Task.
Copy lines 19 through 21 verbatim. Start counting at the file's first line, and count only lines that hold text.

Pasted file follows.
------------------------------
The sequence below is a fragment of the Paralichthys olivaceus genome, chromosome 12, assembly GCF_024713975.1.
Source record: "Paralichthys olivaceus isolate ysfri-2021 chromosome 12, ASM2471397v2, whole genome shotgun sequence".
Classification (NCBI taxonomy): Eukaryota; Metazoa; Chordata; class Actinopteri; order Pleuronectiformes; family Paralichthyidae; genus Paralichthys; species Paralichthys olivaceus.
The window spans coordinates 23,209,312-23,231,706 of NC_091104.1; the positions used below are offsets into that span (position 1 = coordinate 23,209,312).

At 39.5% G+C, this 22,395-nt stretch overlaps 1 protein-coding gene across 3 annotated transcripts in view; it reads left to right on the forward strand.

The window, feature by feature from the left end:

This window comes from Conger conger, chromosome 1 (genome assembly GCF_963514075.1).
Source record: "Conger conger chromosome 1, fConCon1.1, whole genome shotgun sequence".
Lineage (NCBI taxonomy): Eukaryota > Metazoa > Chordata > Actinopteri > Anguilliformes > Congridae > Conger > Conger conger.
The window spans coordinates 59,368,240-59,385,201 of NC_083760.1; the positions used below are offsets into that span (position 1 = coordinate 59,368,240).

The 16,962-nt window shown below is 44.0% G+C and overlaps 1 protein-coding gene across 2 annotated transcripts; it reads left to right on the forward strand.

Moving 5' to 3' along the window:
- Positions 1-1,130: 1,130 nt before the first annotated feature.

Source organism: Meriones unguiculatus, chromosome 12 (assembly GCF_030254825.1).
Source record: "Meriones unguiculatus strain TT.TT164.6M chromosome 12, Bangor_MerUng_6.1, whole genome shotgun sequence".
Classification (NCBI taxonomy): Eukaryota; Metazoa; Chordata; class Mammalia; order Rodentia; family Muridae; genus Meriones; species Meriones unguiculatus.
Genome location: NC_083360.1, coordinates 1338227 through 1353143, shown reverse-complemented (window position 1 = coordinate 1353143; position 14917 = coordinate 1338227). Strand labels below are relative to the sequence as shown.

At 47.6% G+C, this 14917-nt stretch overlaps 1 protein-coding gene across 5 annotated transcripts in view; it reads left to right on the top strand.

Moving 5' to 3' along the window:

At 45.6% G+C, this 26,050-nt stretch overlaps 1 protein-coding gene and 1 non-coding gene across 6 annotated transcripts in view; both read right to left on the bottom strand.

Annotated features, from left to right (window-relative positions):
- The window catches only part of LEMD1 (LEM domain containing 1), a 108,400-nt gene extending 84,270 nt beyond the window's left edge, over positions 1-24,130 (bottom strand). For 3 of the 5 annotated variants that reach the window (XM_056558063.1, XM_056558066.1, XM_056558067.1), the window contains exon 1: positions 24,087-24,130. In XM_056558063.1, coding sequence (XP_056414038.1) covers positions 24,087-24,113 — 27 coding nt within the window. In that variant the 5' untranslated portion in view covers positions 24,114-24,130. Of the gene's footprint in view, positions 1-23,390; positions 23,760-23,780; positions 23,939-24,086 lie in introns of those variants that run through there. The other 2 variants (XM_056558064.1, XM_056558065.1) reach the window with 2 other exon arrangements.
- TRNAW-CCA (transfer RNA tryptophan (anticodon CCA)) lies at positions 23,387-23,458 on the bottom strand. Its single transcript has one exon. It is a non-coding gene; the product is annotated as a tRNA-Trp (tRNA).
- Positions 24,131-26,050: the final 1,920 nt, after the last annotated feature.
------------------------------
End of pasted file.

Moving 5' to 3' along the window:

At 45.6% G+C, this 26,050-nt stretch overlaps 1 protein-coding gene and 1 non-coding gene across 6 annotated transcripts in view; both read right to left on the bottom strand.

Annotated features, from left to right (window-relative positions):